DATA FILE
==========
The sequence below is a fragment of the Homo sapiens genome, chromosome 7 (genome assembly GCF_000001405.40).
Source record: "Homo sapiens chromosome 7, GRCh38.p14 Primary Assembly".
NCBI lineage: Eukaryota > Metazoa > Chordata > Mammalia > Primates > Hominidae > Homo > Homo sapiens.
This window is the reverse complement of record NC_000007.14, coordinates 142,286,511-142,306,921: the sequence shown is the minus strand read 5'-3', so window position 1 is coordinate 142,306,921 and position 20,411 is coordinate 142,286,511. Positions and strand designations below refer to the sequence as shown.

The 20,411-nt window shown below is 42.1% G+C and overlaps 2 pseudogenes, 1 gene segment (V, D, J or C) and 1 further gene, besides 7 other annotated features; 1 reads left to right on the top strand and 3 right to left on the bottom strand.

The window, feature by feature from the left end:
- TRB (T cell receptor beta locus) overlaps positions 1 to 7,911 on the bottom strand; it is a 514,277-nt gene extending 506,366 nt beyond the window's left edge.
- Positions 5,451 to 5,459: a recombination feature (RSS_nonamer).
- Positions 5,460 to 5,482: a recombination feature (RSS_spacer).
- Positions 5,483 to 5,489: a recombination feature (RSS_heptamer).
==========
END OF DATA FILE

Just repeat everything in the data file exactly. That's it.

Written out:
The sequence below is a fragment of the Homo sapiens genome, chromosome 7 (genome assembly GCF_000001405.40).
Source record: "Homo sapiens chromosome 7, GRCh38.p14 Primary Assembly".
NCBI lineage: Eukaryota > Metazoa > Chordata > Mammalia > Primates > Hominidae > Homo > Homo sapiens.
This window is the reverse complement of record NC_000007.14, coordinates 142,286,511-142,306,921: the sequence shown is the minus strand read 5'-3', so window position 1 is coordinate 142,306,921 and position 20,411 is coordinate 142,286,511. Positions and strand designations below refer to the sequence as shown.

The 20,411-nt window shown below is 42.1% G+C and overlaps 2 pseudogenes, 1 gene segment (V, D, J or C) and 1 further gene, besides 7 other annotated features; 1 reads left to right on the top strand and 3 right to left on the bottom strand.

The window, feature by feature from the left end:
- TRB (T cell receptor beta locus) overlaps positions 1 to 7,911 on the bottom strand; it is a 514,277-nt gene extending 506,366 nt beyond the window's left edge.
- Positions 5,451 to 5,459: a recombination feature (RSS_nonamer).
- Positions 5,460 to 5,482: a recombination feature (RSS_spacer).
- Positions 5,483 to 5,489: a recombination feature (RSS_heptamer).